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Education omnibus bill unveiled

Published (3/30/2012)
By Erin Schmidtke
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A bill that would expand high school students’ opportunities to take college courses through the Postsecondary Enrollment Options program advanced in the House after receiving committee approval.

The House Education Finance Committee approved HF2949 March 27. It now awaits action by the full House. Sen. Gen Olson (R-Minnetrista) sponsors SF2482, the companion that awaits action by the Senate Rules and Administration Committee.

Sponsored by Committee Chairman Rep. Pat Garofalo (R-Farmington), the second education omnibus bill of the session, provides for a variety of changes to statewide education.

Besides expanding post secondary options, the bill would also ban public school employees from using school resources to engage in political activities. During a previous committee hearing, some parents praised the bill’s emphasis on unbiased political education, while educators worried that it would overreach and stifle teachers’ rights to free expression.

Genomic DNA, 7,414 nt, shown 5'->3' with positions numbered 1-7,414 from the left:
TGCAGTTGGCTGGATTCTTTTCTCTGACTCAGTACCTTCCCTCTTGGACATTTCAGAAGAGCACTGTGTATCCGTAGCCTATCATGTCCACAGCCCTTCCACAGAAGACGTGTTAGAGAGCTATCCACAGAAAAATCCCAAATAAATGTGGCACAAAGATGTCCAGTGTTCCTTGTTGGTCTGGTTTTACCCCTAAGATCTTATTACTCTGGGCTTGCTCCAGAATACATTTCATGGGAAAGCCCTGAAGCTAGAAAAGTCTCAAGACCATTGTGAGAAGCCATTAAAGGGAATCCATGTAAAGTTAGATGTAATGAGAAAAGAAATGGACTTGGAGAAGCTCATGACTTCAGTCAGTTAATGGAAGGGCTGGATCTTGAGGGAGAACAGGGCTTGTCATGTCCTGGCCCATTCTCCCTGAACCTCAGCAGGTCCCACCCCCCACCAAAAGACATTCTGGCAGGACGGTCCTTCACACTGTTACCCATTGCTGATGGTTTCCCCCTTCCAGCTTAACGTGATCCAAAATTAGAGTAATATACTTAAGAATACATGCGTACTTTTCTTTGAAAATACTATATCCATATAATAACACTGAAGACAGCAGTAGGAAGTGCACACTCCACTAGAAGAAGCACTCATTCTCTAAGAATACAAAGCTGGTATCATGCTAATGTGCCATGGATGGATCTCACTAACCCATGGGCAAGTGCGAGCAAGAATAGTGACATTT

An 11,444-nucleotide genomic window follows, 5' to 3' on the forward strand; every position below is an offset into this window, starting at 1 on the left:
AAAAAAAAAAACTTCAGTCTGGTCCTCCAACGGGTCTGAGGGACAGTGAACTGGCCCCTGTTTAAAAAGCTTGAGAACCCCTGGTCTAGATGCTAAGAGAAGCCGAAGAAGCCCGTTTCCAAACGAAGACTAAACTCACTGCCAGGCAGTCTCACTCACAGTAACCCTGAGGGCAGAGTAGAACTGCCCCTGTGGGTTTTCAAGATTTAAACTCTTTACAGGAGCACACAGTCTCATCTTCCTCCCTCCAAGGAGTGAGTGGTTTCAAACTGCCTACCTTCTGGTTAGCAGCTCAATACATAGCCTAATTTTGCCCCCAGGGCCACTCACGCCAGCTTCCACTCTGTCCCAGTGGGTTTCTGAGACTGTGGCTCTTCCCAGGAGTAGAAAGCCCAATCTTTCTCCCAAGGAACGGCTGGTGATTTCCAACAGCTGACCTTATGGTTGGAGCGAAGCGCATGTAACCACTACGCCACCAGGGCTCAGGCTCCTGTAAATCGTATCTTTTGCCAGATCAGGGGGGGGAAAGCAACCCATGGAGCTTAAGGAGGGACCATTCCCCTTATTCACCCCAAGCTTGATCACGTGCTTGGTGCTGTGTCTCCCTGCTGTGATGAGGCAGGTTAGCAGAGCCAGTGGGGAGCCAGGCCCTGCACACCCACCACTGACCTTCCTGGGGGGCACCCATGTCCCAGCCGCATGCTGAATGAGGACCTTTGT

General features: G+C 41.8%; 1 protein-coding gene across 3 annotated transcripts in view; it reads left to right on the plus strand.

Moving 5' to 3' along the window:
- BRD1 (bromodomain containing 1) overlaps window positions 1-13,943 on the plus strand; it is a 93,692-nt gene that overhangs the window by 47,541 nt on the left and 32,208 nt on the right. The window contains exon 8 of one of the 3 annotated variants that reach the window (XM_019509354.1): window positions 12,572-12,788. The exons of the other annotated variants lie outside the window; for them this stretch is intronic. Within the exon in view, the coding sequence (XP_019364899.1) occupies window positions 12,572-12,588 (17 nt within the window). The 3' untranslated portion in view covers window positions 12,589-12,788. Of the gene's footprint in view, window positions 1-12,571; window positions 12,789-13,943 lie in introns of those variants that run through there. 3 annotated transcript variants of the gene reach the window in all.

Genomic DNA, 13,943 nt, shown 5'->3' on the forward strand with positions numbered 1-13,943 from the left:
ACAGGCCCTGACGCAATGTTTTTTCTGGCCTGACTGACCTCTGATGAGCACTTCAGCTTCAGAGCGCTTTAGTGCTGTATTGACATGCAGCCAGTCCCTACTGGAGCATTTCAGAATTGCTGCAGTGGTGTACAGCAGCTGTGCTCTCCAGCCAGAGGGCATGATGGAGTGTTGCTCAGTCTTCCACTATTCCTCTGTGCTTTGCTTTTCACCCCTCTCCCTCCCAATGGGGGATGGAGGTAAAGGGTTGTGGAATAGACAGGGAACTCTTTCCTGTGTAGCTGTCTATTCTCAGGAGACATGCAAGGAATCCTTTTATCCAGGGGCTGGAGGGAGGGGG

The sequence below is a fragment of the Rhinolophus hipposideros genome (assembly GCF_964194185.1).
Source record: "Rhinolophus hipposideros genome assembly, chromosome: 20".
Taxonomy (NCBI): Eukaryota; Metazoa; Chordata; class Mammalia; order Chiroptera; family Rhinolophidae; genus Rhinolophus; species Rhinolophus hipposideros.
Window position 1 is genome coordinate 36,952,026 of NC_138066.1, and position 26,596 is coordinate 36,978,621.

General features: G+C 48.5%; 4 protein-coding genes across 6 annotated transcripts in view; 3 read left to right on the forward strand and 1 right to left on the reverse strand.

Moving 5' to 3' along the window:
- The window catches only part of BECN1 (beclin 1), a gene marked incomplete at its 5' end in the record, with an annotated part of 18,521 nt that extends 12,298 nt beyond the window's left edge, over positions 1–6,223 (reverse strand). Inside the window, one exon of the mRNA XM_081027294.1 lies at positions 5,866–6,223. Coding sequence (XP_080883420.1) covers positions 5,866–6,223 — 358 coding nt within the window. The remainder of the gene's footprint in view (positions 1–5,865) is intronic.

Rep. Carlos Mariani (DFL-St. Paul) unsuccessfully proposed two amendments. One would alter testing requirements for those attempting to obtain their high school diplomas, which Mariani said would especially affect immigrant students.

The second would implement a school integration program based on findings of a task force created by the Legislature last session. The program would focus on increasing achievement, as well as promoting interaction between different racial, ethnic and socioeconomic groups.

Garofalo opposed the amendment, which he said needed to be more closely examined through hearings with the Senate.

Representatives of education groups objected to a portion of the bill that would redirect general education revenue paid to schools for students who graduate early. The money, instead, would go to early graduation achievement scholarships and military service awards, which eligible students could apply. Roger Aronson, legal counsel for both the Minnesota Association of Secondary School Principals and the Minnesota Elementary School Principals’ Association, worried that the change could harm schools mid-year when they need the funding.

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